Cybersecurity and Infrastructure Security Agency Issues Advisory Regarding Possible Russian Cyberattacks
The Cybersecurity and Infrastructure Security Agency (CISA), along with the Federal Bureau of Investigation (FBI), and the National Security Agency (NSA) issued a joint Cybersecurity Advisory titled, “Russian State-Sponsored Cyber Actors Target Cleared Defense Contractor Networks to Obtain Sensitive U.S. Defense Information and Technology.” Over the last two years, compromised entities have included cleared defense contractors (CDCs) supporting the U.S. Army, U.S. Air Force, U.S. Navy, U.S. Space Force, and Intelligence Community programs.
In the past several years, both large and small CDCs and subcontractors supporting various defense industries have been observed being targeted for unclassified proprietary and export-controlled information such as weapons development, communications infrastructure, technological and scientific research, and other potentially sensitive details.
In the advisory, the three agencies outline the activities and tactics used by the Russian state-sponsored cyber actors that include:
Brute force techniques to identify valid account credentials for domain and M365 accounts and then use those credentials to gain initial access in networks.
- Spearphishing emails with links to malicious domains, to include using methods and techniques meant to bypass virus and spam scanning tools.
- Using harvested credentials used in conjunction with known vulnerabilities to escalate privileges and gain remote code executions on exposed applications.
- Mapping Active Directory and connect to domain controllers, which would enable credentials to be exfiltrated.
- Maintained persistent access, in multiple instances for at least six months, which is likely because the threat actors relied on possession of legitimate credentials enabling them to pivot to other accounts.
“Over the last several years, we have observed and documented a host of malicious activity conducted by Russian state-sponsored cyber actors targeting U.S. critical infrastructure,” said CISA Director Jen Easterly. “Today’s joint advisory with our partners at FBI and NSA is the latest report to detail these persistent threats to our nation’s safety and security. Everyone has a role to play to combat this and other Russian cyber threats, and we encourage all organizations of every size to take action to mitigate risks to their networks.”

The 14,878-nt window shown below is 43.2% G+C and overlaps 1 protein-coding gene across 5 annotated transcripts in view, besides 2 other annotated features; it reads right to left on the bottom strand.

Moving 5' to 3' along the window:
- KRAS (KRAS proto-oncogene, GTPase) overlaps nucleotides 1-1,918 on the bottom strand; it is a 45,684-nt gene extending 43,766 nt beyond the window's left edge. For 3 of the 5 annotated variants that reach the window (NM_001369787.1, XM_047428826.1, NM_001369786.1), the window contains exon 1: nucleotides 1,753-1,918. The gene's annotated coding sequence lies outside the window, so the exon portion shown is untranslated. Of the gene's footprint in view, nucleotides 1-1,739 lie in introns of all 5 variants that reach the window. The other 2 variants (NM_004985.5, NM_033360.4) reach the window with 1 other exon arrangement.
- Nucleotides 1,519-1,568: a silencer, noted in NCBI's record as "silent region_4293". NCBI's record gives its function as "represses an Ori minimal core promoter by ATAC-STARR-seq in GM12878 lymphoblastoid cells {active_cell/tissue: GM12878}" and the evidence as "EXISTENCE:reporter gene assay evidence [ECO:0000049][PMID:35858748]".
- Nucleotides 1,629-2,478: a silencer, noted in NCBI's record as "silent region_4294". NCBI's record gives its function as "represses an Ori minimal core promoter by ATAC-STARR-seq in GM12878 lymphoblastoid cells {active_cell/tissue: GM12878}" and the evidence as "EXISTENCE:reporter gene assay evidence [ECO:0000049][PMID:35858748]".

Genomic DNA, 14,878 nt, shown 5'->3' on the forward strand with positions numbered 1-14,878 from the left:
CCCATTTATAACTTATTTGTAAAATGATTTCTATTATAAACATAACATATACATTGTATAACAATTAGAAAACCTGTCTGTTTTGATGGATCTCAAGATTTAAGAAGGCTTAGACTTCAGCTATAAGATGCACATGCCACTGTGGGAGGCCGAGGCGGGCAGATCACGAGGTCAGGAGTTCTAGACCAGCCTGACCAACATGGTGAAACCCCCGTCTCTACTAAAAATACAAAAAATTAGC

“The FBI, along with our partners CISA and NSA, will continue to combat Russia’s targeted cyber activity as it threatens different sectors in the United States,” said Assistant Director the FBI’s Cyber Division, Bryan Vorndran. “We will actively pursue, prevent and disrupt these malicious actions as they attempt to impact Cleared Defense Contractor networks. We urge our private sector partners as well as the public to continue to implement good cyber hygiene practices to assist in mitigating these threats where possible and report any suspicious cyber activity to www.ic3.gov.”
“Over the last several years, Russian state-sponsored cyber actors have been persistent in targeting U.S. cleared defense contractors to get at sensitive information. Armed with insights like these, we can better detect and defend important assets together,” said Rob Joyce, Director of NSA Cybersecurity.
The FBI, NSA, and CISA urge all CDCs to investigate suspicious activity in their enterprise and cloud environments. Also, all CDCs, with or without evidence of compromise, are encouraged to apply the mitigations listed in the advisory to reduce the risk of compromise by this threat actor. Some of the specific actions that can be taken to protect against this malicious activity include: enforce multifactor authentication, enforce strong, enforce download of software updates, unique passwords, enable M365 Unified Audit Logs, and implement endpoint detection and response tools.
Over the last decade, the Russian state-sponsored actors have used cyber as a key component of their force projection, which includes disabling or destroying critical infrastructure—including power and communications. In addition to this latest advisory on malicious activity, we encourage all organizations to review our new Shields Up webpagea to find recommended actions on protecting their most critical assets.
Read the full advisory here.